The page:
Protecting the environment is not easy, nor cheap. A person or entity can say they’re for environmental protection – or for a city to even have an Eco City designation – but then fail to prioritize the environment when making their choices.
In our opinion, the City of Alexandria has talked the talk but failed to walk the walk on issue after issue for some time.
In just the last few years, environmental preservation has taken a back seat when the city has made decisions about where to place the Potomac Yard Metro Station, the development of a pristine forest at Karig Estates, the chopping down of the 150-year-old pin oak at the high school and the use of destructive natural channel design to do stream “restoration” projects.
With all of this as background, we are delighted that, in the face of overwhelming public opposition, not to mention damning scientific data, City Council decided at Tuesday night’s legislative meeting to pause current stream restoration plans at Taylor Run and Strawberry Run. This was the right decision and is welcome to everyone who cares about environmental preservation.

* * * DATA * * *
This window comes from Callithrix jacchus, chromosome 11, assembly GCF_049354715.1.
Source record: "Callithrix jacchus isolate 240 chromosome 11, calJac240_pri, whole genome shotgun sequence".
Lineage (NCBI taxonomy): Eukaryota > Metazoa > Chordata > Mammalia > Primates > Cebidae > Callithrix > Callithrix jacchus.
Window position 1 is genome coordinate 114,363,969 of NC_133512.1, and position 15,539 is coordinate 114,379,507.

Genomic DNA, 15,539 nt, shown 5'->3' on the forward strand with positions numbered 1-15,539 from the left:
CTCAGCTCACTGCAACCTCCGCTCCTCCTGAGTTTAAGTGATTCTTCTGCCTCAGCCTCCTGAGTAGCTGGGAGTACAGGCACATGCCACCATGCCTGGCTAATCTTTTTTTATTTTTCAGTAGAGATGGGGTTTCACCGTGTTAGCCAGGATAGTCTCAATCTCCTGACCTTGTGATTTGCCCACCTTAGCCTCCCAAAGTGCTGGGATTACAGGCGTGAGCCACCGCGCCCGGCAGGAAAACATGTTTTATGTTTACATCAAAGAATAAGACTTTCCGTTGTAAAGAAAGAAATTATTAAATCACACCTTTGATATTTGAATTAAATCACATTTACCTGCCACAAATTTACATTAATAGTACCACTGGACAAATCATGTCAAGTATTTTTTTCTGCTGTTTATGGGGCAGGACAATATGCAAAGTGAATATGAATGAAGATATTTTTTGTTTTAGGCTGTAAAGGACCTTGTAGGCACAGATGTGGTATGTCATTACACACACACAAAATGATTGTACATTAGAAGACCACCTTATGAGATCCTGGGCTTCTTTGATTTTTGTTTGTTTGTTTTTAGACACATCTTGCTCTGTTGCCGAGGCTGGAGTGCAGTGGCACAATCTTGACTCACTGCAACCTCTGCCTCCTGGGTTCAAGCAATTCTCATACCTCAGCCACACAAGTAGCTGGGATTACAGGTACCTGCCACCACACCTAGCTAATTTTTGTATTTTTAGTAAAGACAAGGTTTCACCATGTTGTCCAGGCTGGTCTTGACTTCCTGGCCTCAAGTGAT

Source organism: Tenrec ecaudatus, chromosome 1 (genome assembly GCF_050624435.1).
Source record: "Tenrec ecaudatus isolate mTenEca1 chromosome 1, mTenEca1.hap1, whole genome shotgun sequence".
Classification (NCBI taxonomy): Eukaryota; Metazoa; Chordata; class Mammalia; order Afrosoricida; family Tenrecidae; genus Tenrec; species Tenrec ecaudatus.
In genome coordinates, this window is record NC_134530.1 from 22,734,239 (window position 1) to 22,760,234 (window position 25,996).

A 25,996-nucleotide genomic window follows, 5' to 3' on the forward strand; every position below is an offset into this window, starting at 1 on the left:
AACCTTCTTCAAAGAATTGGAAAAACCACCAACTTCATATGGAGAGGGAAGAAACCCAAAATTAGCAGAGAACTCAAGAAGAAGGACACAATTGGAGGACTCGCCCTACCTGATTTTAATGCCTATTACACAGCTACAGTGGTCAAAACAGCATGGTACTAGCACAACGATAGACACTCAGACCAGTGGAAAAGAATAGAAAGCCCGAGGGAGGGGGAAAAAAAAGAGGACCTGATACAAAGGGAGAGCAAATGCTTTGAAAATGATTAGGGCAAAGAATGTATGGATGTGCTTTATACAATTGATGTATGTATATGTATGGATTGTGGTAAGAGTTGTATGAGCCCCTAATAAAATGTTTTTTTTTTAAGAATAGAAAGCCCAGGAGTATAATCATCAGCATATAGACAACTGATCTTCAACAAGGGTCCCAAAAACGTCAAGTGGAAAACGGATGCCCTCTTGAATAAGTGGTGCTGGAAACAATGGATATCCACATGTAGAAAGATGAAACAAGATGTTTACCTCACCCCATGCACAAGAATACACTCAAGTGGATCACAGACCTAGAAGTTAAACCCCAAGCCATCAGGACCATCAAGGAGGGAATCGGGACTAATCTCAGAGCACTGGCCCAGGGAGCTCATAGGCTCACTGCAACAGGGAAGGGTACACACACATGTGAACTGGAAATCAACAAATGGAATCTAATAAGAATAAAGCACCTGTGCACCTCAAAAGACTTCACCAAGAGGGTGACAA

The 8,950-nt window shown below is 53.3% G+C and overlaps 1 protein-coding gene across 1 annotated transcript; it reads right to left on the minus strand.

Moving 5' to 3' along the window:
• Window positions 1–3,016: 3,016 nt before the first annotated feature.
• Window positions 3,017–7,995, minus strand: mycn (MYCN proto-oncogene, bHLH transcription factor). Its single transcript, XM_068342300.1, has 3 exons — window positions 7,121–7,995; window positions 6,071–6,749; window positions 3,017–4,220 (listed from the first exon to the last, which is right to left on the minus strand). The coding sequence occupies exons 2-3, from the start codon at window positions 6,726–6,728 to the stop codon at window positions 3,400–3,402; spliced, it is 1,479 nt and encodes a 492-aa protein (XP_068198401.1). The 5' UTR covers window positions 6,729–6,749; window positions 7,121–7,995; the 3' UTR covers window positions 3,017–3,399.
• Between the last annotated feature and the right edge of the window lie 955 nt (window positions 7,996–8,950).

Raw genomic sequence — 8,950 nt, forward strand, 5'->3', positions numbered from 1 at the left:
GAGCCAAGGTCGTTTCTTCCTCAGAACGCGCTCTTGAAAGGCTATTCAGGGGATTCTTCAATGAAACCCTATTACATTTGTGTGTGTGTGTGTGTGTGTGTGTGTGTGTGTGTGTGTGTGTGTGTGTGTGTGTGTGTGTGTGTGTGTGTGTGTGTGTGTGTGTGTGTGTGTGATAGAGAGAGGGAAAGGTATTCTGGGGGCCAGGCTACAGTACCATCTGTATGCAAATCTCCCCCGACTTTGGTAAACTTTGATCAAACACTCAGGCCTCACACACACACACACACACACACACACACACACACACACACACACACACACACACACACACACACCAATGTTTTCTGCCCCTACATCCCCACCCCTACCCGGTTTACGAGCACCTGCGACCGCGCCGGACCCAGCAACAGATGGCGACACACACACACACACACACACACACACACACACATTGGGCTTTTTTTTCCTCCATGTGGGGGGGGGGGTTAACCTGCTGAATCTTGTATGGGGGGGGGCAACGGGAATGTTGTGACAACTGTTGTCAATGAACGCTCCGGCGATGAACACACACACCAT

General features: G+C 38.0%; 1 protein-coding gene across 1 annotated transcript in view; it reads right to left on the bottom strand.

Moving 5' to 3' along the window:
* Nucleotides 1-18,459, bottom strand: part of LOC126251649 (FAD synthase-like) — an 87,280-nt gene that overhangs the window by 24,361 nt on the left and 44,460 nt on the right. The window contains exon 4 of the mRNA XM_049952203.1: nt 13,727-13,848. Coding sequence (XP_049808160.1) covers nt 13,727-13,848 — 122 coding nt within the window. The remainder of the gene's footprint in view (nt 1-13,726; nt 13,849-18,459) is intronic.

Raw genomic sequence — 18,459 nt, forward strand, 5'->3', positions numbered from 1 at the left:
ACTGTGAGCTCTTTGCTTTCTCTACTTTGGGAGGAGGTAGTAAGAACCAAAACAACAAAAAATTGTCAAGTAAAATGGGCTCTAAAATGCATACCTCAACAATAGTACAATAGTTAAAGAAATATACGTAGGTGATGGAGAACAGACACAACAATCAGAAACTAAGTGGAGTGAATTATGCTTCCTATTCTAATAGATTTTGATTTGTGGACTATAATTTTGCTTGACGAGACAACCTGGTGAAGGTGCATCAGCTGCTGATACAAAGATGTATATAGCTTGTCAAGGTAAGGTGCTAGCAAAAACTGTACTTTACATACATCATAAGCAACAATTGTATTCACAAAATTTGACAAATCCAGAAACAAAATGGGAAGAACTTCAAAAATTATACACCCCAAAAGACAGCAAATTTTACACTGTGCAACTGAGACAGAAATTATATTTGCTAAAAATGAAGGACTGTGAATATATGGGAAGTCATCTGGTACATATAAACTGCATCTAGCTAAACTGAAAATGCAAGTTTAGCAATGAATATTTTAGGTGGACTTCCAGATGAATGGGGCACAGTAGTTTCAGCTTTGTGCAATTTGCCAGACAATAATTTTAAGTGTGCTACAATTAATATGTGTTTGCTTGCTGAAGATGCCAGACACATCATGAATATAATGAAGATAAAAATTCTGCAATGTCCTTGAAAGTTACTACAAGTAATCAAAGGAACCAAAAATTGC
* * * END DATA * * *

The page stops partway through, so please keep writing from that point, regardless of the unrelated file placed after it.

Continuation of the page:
It was also welcome news that the city is going to test for actual levels of phosphorus and nitrogen at Taylor Run, Strawberry Run and Lucky Run to help inform the decision of what to do moving forward.
Yes, on-site testing clearly should have been done before the city applied for a grant from the state to use toward Chesapeake Bay pollution credits rather than basing that application on assumed levels from a far-more-polluted location. And yes, we absolutely oppose the city’s current method – which is exactly backwards – of using grant applications to drive policy rather than the other way around.
But this is definitely the right step, and even if it reeks of an election year pause that may well quickly be un-paused following the June 8 Democratic Primary, it’s still a positive development. Voters will have to decide how important environmental protection is to them, and who among the 13 candidates running for City Council and two for mayor share their perspective on this vital topic.
The World Bank says Eco Cities are “cities that enhance the well-being of citizens and society through integrated urban planning and management that harness the benefits of ecological systems and protect and nurture these assets for future generations.” We think Alexandria has significantly fallen short in recent years on the “protect and nurture these assets” portion of this definition.
Alexandria needs to actually be an Eco City rather than simply claim it is one.